The SoHa online media has kindly invited me to share my take on the Agent Orange tragedy in Vietnam. Please click here for the Vietnamese version . The original English text is below.
How the Agent Orange tragedy in Vietnam defined 40 years of a foreigner’s life
By Thomas Bo Pedersen
Vietnam and its people are many things to me. Most of them heart-warming and beautiful. So much that I dare to call Vietnam ‘Que Houng thu hai cua toi’. My second home.
I have some very close friends here, who continue to give me more, than I ever thought that I would have.
All the good things are a stark contrast to the very reason, why I came here as a young journalist almost four decades go: To report on the lethal legacy of war, Agent Orange.
During the so-called American War, the US Airforce sprayed 72 million liters of herbicides to defoliate the jungle and to destroy the food supply for the guerrillas operating from the countryside. Most of the herbicides were known as Agent Orange, contaminated by dioxin, by far the most potent synthetic poison, ever developed in a laboratory.
Even though I spent weeks of research before my arrival, nothing could really have prepared me for the actual experience, when walking the rounds at the Tu Du hospital in Ho Chi Minh along with Dr. Nguyen Thi Ngoc Phuong and her patients, young women who had come in from the countryside.
THE DYING WOMEN
Two girls in every bed and occasionally two girls under the bed as well. Only the ones who were dying or in great pain could have their bed alone. Many of them with unborn babies – mother, and foetus both with malignant tumours and other unspeakably terrible diseases.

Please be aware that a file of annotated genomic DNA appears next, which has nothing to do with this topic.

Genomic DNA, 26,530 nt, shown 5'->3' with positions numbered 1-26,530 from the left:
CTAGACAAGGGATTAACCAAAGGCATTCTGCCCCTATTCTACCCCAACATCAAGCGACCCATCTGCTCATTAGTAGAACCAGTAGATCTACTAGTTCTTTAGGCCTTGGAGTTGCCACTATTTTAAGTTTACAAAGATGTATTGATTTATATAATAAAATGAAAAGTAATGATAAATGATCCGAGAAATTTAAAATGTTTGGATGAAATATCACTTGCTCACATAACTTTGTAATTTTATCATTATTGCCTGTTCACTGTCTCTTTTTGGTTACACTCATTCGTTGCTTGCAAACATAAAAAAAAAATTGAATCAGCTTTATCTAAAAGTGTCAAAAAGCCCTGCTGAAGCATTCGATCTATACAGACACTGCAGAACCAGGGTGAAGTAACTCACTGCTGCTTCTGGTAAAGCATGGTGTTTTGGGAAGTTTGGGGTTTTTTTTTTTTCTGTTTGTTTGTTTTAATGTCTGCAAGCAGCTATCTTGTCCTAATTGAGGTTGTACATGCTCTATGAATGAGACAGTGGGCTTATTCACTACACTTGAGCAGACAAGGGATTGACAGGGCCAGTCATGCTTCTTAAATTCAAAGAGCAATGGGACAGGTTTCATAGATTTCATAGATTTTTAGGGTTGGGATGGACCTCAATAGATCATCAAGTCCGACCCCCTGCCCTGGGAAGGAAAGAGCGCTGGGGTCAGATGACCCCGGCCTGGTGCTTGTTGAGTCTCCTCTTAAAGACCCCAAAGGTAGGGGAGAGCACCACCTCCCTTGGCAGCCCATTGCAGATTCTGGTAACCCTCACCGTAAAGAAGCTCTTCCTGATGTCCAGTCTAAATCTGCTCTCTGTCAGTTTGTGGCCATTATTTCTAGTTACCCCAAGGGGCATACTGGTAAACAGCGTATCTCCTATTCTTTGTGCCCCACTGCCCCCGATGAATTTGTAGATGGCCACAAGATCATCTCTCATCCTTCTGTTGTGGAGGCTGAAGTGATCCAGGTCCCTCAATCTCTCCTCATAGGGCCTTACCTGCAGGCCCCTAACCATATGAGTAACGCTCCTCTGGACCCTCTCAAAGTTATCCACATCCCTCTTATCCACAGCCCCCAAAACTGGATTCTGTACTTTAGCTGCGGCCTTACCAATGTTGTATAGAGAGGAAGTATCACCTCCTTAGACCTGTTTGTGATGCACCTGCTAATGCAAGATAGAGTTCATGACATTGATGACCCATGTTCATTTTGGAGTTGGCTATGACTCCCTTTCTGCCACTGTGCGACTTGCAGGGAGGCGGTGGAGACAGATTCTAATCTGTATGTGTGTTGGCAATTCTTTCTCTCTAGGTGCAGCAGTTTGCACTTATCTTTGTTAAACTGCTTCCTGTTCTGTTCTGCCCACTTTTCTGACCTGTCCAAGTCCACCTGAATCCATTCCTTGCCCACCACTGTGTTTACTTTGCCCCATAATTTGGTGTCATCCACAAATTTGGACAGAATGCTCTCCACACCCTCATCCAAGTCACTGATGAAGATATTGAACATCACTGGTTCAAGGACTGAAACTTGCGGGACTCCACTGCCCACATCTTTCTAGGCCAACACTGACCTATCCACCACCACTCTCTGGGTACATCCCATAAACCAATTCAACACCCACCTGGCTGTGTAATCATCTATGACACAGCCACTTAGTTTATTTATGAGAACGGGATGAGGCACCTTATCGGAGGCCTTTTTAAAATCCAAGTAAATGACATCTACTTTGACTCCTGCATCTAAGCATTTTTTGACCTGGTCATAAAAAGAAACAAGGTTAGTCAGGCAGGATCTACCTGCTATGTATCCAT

Dr. Phuong stopped to hold the hand of a young girl, crying, and gasping from pain.
“I can do nothing for her or the many others, except trying to ease the pains during the time they have left,“ the doctor told me.
I remember the orphanages as well, full of children with mental and physical disabilities. Until then, I did not know that human arms and legs could look like branches of an old tree.
During the following month, my photographer and I went all over Vietnam to record the long-term consequences of Agent Orange in Vietnam. We went on to include the desperate calls for help from American war veterans and their families, suffering just as much from exposure to Agent Orange.
When I returned to Europe and published my first reports on Agent Orange, they were written off by some as communist propaganda. The US Embassy in Denmark went out of their way to destroy my credibility with a discreet phone call to my editors sharing the concern that the reputation of my newspaper was damaged by my unfounded allegations.
This first experience with the Agent Orange cover-up fueled an anger inside of me which has continued to burn ever since. Over the years, I have continued to use every opportunity, to highlight the ongoing suffering of Agent Orange victims in Vietnam and elsewhere. I have written hundreds of articles, given many lectures, and been involved in fund raising in my own small way.
AN ODYSSEY OF MISERY
At one point, I set out to gather evidence, how Agent Orange continues to affect the Vietnamese people. It became an odyssey of misery, which I have never been able to put behind me. I visited several villages in the North with many former soldiers who had returned from the contaminated battlefields in the South decades ago.